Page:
Micro-generation technologies, such as solar photvoltaics, heatpumps and biomass, show the potential to provide upto 40% of domestic energy by 2050 2. Due to the mainly renewable nature of micro-generation, it could also contribute to reductions in domestic carbon emissions by up to 18% in 2050 2.

solar photo-voltaic panels are a common micro-generation technology

However before everyone embarks on a crusade for micro-generation, passive energy reduction procedures, such as loft and cavity wall insulation, energy efficient lighting and appliances should be installed and behaviour be changed 3. Without increased efficiency, the full gains from new micro-generation technology may be wasted.

mobile phone charger controversy

Lots of energy saving websites will tell you to switch off your mobile phone charger when it is not in use (for example here, herehere and even here), they are also now saying not to leave your phone plugged in once it is fully charged (Energy Saving Trust).

charger.jpgThe demon phone charger

Any smartphone user will know that their shiny gadget rarely lasts more than 24 hours per charge with standard use. In my normal day I plug the phone in to charge as I go to bed at night, and have it fully charged and waiting for me in the morning when I start the day. I am an energy conscious person, and I understand the idea that the phone will take 2-3 hours to charge but will be left plugged in overnight for about 8 hours. That sounds like it is wasting 5-6 hours being plugged in that is not needed. So about 2 weeks ago I decided to try the advice to only charge the phone for the time that is needed and see how I get on.

insulated pylon cross-arms increase capacity

Energy efficiency at a grid scale is large step in increasing capacity and reducing loses without new infrastructure. A new device developed by The University of Manchester and EPL Composite Solutions Ltd. could help increase the capacity of the UK grid which could in turn provide savings to the customer and enable cheaper connections to new renewable energy projects.

pylons.jpgElectricity pylons are the backbone of the grid

The new product is an insulated cross-arm which, according to modelling carried out at the university, could increase the carrying capacity by up to 2.5 times. This increase in capacity would reduce the need to install more pylons which is often fiercely fought by local residents and can take years in the planning process.  With more capacity in the existing network the addition more pylons or expensive underground lines would not be needed, and these savings could be passed onto consumers.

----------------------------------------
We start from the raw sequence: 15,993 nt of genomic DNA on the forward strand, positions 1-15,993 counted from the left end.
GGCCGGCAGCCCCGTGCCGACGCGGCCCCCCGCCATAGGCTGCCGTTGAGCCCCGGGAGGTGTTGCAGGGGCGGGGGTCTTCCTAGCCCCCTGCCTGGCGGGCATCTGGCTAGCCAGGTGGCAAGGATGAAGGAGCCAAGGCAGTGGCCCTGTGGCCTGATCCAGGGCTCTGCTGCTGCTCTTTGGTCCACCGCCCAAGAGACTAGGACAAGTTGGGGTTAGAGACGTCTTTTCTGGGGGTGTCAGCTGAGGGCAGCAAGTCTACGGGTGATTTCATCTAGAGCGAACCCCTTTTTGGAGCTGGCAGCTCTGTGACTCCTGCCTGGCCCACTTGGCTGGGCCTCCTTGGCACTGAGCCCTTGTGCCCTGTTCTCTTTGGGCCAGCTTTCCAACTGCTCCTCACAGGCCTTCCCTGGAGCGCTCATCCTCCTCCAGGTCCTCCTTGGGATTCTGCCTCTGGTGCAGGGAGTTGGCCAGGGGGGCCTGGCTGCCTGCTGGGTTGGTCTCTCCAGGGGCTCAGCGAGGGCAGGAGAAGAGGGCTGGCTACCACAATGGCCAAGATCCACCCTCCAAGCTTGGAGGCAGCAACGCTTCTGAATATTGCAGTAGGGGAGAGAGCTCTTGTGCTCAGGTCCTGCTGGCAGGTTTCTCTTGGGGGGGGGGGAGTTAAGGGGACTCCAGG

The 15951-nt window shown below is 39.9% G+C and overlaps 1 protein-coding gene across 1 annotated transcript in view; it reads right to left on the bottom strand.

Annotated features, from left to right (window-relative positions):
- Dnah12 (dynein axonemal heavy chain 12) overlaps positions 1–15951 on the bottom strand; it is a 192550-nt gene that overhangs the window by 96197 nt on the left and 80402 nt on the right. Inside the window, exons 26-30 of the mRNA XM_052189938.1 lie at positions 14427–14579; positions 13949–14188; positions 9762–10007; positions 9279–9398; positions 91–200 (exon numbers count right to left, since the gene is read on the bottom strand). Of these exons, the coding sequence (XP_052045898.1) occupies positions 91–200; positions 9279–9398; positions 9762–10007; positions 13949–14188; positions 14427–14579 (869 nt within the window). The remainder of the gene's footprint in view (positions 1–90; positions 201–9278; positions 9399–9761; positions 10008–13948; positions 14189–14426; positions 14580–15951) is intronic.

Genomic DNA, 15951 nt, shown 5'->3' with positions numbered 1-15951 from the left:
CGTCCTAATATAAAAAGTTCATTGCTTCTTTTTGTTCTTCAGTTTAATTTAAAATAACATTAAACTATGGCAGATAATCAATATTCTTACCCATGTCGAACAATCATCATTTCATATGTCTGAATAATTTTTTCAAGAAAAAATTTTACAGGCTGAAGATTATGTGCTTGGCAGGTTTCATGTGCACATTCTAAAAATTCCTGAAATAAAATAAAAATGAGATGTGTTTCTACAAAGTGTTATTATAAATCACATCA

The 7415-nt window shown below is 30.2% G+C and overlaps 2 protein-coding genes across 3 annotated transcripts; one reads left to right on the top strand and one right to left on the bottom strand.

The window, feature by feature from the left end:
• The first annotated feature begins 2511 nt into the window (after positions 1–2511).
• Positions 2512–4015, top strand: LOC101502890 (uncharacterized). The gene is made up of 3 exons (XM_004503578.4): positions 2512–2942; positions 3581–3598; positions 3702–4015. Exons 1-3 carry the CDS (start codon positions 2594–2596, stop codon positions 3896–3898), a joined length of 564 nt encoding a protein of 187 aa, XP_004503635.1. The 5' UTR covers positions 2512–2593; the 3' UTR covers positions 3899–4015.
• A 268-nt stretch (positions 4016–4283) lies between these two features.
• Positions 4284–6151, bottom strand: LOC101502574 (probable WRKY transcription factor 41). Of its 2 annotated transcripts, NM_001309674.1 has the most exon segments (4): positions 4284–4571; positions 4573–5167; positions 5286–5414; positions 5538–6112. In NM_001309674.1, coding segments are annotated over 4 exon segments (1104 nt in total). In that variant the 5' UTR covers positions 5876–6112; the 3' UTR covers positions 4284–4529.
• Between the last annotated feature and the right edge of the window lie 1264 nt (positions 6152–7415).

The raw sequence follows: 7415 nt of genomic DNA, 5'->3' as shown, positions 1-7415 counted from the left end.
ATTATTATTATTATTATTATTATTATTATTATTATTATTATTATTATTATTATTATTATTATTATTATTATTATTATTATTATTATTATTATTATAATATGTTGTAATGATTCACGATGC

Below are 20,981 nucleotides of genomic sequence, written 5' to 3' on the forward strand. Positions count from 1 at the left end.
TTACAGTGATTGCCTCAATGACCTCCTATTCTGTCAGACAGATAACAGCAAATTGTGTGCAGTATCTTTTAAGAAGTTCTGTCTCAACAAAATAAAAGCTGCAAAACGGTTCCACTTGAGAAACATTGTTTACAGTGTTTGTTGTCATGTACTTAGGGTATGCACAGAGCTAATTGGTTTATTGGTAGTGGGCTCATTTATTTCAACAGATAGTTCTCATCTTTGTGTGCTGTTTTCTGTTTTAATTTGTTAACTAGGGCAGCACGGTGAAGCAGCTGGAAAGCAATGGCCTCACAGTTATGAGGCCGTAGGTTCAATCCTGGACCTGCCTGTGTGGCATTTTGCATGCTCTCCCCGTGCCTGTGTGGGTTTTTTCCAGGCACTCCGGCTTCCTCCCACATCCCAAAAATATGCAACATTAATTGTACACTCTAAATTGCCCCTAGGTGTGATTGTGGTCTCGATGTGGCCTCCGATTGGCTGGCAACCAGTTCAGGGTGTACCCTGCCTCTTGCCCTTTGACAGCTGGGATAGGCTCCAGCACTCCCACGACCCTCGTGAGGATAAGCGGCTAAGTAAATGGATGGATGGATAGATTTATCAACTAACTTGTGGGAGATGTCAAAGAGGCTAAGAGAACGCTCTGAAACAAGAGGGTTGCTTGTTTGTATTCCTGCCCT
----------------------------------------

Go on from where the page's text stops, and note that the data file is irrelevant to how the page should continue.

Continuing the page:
The "Green Deal", could it save you money?

The government's energy saving "Green Deal" scheme starts on Monday 28th January. The basic premise is that homeowners can borrow money for energy saving improvements to their home and then pay off the loan through the "savings" in their energy bills. The government is even trying to sweeten the deal by offering upto £1,000 cashback for early adopters.

Victorian/Edwardian terraced housing is a prime target for The Green Deal

The Green Deal loan is a type of unsecured loan that is attached to your electricity bill.  If you move you stop paying off the loan but the new owners must take over the payments. The official rate set by the government is 6.9% but various providers charge between 6-9%.

The humble room thermometer

This cold snap has prompted me to write a little about the perception of temperature and how the humble thermometer can help save you energy.

The joy of thermometers

Since the mass uptake of central heating systems in the 1970s the average internal temperature of households has increased from 12°C to 17.5°C (BRE, Domestic Energy Factfile, 2008). This is mainly due to the heating of unoccupied and previously unheated areas of the property, such as hallways and spare bedrooms. A simple change in behaviour to turn down the temperature in these areas can instantly save energy and money. Although it is the perception of the temperature and how people react to it that really waste energy.

"how green am i?" is now mobile ready

To make tracking your energy use even easier, the howgreenami website is now mobile ready!  You can add your meter readings, view your usage and compare yourself with the other site members directly from your smartphone in an easy to read format.

Simply go to www.howgreenami.co.uk in your mobile browser or scan the QR code in the image below.


8 energy saving tips that cost nothing

There is a lot of advice on saving energy but a lot of the time they will cost you money to set up. So here is a list of 8 simple energy saving tips that will cost you nothing to implement, but could save you money straight away.

green savings say oink

1. Turn down your thermostat

Just by turning it down by 1°C could reduce your energy use by 10% and can typically save you around £60 a year (Energy Saving Trust).